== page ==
India has major, continuing, and long-standing problems with its consequential neighbors. With China it has an unresolved border dispute. The Kashmir dispute remains a key roadblock with Pakistan. With Bangladesh, it has not even begun to tackle the emotive issue of illegal migration. While the government is progressing on expanding trade and other dimensions of the bilateral relationships, it is not making any headway on these crucial and potentially disruptive issues.

The strategic paradigm the UPA government operates in is a cross between Nehruvianism and neo-liberalism. It believes that linkages in less troubled areas in which prospects of mutual gain exist, such as in trade, people to people contact etc., would subsequently help create the conditions and goodwill for and constituencies interested in tackling the more difficult areas of the relationship. This expectation is true even in the case of Pakistan, with which India has currently ‘paused’ the dialogue process.

This effort alone is not good enough to bring the bilateral relations on to an even keel. Additionally, the government needs to address the issues of ‘high politics’ by first arriving at an internal consensus. This entails engaging with the arguments originating in the realist-hyper realist-nationalist paradigm.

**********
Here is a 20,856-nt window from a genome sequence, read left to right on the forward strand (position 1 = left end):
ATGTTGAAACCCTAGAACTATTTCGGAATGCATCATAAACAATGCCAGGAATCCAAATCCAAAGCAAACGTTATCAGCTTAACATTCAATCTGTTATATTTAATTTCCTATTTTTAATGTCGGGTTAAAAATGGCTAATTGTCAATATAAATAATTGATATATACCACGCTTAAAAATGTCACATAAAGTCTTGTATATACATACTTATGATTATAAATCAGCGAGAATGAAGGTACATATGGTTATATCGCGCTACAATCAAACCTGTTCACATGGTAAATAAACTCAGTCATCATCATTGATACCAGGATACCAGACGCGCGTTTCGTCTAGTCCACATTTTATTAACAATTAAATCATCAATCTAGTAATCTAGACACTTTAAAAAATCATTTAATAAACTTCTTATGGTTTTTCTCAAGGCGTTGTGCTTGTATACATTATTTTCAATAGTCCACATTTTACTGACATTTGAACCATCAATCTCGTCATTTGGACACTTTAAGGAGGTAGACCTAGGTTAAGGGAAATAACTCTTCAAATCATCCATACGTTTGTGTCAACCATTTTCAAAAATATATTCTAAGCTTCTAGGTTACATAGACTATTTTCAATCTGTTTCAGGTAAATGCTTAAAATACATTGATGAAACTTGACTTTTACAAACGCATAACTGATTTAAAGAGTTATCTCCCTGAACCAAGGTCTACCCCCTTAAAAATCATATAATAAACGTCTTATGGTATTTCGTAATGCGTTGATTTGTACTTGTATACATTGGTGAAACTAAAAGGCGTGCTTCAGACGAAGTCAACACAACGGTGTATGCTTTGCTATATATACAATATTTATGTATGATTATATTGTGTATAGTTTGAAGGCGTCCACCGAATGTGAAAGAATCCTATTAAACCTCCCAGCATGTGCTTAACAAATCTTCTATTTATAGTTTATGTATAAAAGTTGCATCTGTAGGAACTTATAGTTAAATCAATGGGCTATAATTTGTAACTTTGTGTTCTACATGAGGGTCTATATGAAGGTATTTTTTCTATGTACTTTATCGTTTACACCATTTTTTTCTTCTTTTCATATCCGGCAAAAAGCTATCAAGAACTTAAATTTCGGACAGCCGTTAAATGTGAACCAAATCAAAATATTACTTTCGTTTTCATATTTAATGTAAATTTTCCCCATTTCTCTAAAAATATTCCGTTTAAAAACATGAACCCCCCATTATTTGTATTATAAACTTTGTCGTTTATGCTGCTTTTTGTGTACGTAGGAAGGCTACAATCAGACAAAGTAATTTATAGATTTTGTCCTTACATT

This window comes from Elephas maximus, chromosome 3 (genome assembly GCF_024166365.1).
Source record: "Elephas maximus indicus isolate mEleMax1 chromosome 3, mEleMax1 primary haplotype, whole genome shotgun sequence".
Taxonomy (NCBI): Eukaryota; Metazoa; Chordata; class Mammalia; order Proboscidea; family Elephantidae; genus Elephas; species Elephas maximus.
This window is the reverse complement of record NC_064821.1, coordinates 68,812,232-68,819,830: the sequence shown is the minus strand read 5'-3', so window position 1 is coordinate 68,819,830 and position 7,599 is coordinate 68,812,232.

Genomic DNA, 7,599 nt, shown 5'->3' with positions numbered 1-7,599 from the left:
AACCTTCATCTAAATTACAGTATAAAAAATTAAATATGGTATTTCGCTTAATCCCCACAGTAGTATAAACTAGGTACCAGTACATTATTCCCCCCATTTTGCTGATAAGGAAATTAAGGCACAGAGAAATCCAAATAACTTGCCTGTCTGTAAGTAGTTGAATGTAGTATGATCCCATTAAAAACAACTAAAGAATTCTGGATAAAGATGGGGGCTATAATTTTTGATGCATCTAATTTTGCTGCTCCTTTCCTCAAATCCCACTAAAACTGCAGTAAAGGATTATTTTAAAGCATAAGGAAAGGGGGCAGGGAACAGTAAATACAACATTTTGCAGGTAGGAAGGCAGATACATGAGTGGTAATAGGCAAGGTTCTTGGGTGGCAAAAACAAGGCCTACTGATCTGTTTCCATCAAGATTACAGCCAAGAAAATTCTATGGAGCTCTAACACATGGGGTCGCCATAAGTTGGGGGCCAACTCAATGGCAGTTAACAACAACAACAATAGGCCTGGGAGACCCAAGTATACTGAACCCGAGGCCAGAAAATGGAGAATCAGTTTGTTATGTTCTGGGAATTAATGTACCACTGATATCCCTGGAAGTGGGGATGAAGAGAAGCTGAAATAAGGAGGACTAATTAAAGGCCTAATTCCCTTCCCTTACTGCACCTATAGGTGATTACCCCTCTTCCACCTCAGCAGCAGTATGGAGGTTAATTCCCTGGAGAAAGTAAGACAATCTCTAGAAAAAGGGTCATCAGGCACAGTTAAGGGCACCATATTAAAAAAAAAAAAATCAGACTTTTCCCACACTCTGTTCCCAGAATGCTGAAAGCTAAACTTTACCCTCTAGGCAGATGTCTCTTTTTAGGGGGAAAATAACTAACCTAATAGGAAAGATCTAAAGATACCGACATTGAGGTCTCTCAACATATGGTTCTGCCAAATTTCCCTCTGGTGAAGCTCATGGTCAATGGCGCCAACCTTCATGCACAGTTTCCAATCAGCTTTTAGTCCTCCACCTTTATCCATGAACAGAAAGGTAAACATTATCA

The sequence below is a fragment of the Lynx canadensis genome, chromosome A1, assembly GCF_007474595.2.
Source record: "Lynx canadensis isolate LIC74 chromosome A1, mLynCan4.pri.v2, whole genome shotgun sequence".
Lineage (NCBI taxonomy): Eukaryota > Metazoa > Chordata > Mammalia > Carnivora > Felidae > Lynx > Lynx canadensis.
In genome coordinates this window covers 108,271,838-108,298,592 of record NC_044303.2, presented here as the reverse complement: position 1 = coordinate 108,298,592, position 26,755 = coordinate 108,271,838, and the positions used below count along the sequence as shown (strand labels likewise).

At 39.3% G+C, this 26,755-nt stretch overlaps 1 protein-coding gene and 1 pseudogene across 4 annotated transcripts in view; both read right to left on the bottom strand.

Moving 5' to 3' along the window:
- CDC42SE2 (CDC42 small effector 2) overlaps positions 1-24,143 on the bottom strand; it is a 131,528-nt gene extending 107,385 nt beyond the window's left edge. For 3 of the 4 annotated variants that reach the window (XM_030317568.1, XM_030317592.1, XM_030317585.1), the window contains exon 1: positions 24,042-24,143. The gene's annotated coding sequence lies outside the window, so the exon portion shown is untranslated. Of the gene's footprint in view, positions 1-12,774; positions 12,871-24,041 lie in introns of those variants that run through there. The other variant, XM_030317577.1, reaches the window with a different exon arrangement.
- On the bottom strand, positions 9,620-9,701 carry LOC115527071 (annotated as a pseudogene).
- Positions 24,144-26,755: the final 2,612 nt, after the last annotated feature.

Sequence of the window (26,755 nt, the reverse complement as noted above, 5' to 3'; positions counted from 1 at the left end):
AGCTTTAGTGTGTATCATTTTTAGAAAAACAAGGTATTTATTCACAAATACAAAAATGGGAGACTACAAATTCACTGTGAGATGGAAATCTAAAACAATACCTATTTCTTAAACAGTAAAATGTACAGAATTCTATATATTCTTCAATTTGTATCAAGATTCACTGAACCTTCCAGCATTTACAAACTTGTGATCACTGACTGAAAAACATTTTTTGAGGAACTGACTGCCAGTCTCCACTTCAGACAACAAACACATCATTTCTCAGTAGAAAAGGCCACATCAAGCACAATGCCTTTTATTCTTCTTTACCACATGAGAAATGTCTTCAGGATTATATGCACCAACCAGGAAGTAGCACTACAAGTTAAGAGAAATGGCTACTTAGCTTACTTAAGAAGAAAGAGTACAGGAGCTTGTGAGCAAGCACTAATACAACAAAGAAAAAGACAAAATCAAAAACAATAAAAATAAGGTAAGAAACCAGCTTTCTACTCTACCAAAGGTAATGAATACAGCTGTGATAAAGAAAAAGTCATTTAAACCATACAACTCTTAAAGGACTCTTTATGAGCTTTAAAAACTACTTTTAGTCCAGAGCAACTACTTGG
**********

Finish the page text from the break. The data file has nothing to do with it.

The assumptions and prescriptions in this strategic paradigm being different, the conclusions it arrives at on bilateral relations are expectedly different. Taking a view of international relation that privileges power and its use, it prefers the Indian state to be mindful of power play, particularly in balancing China and its expanding interest and presence in the other two neighbors.

On China, the recent media controversies on Chinese intrusiveness on the border and the government’s defensiveness on the allegations indicate the sway of the paradigm in strategic thinking in India. The reaction to Sharm es Sheikh that has since held up India’s reaching out to Pakistan also is a testimony to the good health of this paradigm. While the recent ‘historic’ visit of the Bangladeshi Prime Minister went off well, the issue of illegal migration was off the agenda. Thus, even where there is a certain like-mindedness in approach, India appears unable take up the major issues.